What’s the wrong mood for your property when staging a home in winter? Well, here are a couple of key areas to look at:

Light: Turn on as many lights as you can. Open all blinds and shutters. Do your best to brighten dark rooms — perhaps by adding spotlights behind furniture — by giving some much-needed illumination to your property.

The right music: What’s the right music? Well, this will depend on your particular tastes.(No Metallica, please.) But genres like classical or jazz are always a good way to go. Just make sure you have a pre-created playlist going in the background. You don’t want a radio station playing which can interrupt with annoying commercials.

Sense of smell: Smell is one our most powerful senses, and one that is linked strongly to memory. So, why not put some freshly-baked cookies on the counter? Or maybe simmer some cinnamon sticks? Just go easy with the “smelly” stuff. You don’t want to use over-powering scents – such as deodorizers, essential oils, or candles. Some people have very sensitive noses,a nd this little staging add-on might turn away homebuyers.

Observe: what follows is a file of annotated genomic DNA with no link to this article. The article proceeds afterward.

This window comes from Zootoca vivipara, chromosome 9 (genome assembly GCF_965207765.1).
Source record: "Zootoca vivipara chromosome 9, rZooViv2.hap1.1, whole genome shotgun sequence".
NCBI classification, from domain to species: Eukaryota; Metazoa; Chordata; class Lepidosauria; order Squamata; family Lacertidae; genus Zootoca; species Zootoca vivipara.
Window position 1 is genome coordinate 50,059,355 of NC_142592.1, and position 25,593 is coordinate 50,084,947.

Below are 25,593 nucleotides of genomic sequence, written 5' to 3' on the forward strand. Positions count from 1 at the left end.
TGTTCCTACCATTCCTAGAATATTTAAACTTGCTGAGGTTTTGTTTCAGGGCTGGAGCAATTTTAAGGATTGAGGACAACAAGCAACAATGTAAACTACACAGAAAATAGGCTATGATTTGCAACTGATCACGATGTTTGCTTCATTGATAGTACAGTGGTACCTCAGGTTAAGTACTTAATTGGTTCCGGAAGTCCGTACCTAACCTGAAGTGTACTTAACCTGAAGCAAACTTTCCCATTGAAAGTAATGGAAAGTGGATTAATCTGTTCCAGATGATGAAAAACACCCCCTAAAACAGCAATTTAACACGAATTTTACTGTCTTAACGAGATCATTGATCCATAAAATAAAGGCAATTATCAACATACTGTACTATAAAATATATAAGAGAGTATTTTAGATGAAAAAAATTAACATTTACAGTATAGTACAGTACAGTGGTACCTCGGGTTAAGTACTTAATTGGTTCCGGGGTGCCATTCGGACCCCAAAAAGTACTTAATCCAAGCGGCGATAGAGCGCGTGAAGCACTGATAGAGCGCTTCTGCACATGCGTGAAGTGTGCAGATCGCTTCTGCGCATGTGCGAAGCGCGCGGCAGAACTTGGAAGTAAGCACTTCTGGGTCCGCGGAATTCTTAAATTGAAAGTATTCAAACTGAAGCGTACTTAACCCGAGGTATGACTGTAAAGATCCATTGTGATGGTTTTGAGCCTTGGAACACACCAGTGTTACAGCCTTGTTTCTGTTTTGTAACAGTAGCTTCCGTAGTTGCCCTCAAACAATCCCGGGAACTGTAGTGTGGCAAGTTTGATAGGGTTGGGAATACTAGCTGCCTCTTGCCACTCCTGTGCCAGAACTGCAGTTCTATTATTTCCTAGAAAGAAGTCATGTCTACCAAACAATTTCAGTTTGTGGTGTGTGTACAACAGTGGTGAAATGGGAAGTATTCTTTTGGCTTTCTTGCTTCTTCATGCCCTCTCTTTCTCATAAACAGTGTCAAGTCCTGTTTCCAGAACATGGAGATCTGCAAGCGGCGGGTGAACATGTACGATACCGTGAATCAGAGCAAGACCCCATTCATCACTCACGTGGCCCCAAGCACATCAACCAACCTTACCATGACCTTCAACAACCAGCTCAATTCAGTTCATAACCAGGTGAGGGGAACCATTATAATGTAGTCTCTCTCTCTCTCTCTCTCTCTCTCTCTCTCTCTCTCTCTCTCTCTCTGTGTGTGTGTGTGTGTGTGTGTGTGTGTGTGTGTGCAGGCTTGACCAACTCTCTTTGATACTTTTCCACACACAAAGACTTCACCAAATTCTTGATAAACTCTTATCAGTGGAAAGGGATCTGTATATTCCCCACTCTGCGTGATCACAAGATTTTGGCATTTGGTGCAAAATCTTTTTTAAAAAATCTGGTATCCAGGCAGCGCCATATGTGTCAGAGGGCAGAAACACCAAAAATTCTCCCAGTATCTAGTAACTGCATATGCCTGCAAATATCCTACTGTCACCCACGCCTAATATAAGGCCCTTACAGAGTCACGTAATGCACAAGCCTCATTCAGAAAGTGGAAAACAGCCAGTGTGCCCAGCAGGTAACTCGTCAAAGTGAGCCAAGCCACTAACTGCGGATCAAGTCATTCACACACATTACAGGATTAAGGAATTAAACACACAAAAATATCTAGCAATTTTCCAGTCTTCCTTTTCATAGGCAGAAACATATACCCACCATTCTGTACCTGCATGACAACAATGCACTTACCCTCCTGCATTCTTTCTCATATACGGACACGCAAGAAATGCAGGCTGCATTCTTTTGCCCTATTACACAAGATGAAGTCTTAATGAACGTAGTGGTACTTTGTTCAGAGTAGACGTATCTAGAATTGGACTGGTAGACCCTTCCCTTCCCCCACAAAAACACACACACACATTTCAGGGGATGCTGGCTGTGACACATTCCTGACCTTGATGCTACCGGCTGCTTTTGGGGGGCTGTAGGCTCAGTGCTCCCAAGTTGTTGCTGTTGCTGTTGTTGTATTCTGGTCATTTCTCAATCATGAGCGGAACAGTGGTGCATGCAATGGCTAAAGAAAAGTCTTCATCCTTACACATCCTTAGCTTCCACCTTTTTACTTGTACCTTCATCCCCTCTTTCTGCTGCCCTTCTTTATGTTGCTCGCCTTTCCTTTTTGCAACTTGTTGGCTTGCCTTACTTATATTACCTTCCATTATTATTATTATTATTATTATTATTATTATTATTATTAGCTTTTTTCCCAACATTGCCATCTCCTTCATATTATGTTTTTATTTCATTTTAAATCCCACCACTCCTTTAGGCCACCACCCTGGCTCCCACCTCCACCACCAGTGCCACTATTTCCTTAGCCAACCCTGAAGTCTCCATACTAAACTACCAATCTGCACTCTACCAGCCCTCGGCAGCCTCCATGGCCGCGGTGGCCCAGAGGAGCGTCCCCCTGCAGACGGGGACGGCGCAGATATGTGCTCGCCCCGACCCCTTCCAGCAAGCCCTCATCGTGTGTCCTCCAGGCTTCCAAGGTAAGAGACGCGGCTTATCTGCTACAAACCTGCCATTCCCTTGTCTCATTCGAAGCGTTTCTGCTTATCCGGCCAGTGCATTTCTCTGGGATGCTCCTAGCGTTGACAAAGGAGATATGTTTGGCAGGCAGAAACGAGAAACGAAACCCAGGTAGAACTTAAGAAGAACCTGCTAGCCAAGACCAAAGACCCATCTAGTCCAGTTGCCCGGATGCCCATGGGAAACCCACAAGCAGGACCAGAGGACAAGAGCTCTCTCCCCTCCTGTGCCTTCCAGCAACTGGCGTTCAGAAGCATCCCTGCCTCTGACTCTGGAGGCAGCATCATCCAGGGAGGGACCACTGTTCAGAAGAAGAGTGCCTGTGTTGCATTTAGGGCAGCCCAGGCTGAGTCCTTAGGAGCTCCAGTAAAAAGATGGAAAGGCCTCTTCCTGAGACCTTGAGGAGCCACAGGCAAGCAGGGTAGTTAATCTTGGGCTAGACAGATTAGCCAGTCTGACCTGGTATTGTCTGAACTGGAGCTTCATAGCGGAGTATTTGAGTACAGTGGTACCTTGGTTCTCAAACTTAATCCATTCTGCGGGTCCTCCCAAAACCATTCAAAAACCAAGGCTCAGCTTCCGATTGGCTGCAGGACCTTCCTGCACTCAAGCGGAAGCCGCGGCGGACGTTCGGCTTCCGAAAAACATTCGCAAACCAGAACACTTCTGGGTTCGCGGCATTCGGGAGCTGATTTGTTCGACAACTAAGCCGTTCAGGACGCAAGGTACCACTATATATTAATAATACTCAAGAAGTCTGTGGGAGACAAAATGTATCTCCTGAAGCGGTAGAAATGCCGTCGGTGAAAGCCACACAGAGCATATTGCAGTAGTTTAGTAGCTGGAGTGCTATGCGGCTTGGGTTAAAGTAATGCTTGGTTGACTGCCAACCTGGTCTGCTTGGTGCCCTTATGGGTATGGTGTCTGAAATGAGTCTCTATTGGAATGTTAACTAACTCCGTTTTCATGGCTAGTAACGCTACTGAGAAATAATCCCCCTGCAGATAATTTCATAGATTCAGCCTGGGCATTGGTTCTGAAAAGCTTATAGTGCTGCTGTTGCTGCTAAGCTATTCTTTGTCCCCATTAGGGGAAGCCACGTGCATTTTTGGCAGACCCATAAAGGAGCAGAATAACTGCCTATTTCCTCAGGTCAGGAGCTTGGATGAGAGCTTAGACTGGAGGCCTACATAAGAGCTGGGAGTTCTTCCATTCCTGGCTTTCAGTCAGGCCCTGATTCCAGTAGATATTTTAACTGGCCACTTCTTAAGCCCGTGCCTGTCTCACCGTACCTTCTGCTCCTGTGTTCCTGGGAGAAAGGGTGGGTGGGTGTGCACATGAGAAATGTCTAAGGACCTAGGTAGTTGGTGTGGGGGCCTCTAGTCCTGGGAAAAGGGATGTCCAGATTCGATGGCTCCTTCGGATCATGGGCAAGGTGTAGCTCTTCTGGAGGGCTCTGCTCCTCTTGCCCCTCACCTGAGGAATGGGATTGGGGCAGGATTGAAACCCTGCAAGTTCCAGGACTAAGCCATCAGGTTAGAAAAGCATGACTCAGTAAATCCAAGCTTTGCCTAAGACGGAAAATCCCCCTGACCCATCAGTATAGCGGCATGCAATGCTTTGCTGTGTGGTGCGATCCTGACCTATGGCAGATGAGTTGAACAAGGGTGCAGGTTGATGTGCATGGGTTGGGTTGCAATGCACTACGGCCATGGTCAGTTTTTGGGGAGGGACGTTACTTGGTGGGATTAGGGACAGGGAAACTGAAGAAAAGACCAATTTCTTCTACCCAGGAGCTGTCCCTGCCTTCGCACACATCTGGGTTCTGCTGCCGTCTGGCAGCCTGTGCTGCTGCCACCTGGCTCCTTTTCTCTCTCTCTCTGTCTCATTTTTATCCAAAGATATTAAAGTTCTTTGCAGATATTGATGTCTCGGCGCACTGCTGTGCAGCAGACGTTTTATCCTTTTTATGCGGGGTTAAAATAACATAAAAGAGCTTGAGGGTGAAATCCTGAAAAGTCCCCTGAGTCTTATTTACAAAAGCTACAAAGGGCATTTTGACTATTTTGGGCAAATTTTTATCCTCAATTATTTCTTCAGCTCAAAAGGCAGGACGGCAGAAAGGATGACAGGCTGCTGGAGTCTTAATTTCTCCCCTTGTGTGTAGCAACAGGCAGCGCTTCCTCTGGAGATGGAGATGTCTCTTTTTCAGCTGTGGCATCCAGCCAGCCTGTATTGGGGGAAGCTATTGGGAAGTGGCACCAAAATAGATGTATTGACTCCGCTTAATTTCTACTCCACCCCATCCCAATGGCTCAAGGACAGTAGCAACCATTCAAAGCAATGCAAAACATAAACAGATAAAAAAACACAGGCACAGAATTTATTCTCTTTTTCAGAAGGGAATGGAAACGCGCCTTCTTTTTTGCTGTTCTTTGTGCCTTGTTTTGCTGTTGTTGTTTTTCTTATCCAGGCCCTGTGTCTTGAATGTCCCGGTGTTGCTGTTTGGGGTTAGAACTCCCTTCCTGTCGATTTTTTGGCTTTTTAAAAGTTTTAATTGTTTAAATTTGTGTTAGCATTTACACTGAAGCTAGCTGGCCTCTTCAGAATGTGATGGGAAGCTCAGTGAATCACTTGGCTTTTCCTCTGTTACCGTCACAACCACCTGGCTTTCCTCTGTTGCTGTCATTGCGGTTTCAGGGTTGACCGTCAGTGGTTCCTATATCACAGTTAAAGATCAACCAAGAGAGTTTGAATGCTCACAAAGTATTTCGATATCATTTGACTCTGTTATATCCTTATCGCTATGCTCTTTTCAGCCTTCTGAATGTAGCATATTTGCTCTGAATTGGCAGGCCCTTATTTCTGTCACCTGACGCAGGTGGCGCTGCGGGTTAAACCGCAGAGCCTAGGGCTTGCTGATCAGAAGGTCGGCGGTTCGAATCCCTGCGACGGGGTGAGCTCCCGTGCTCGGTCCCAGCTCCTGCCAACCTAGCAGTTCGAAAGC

Something to munch on: Cookies aren’t the only thing you can serve at your open house. Great “wintery” items, such as hot soup (tortilla or squash are particular favorites), can really be delectable to home buyers on a cold, winter day. You could also offer hot chocolate or hot apple cider. (Good option if you expect families to come strolling through your property.) Just make sure to have some disposal containers at the ready; you don’t want folks leaving a trial of mess behind them.

Have you had experience with the winter home selling process? Would you let us know what worked for you in the comments below.

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Real Estate Investing Strategies
Real Estate Investing Strategies
Real Estate Investing Strategies
Real Estate Investing Strategies
Real Estate Investing Strategies
Real Estate Investing Strategies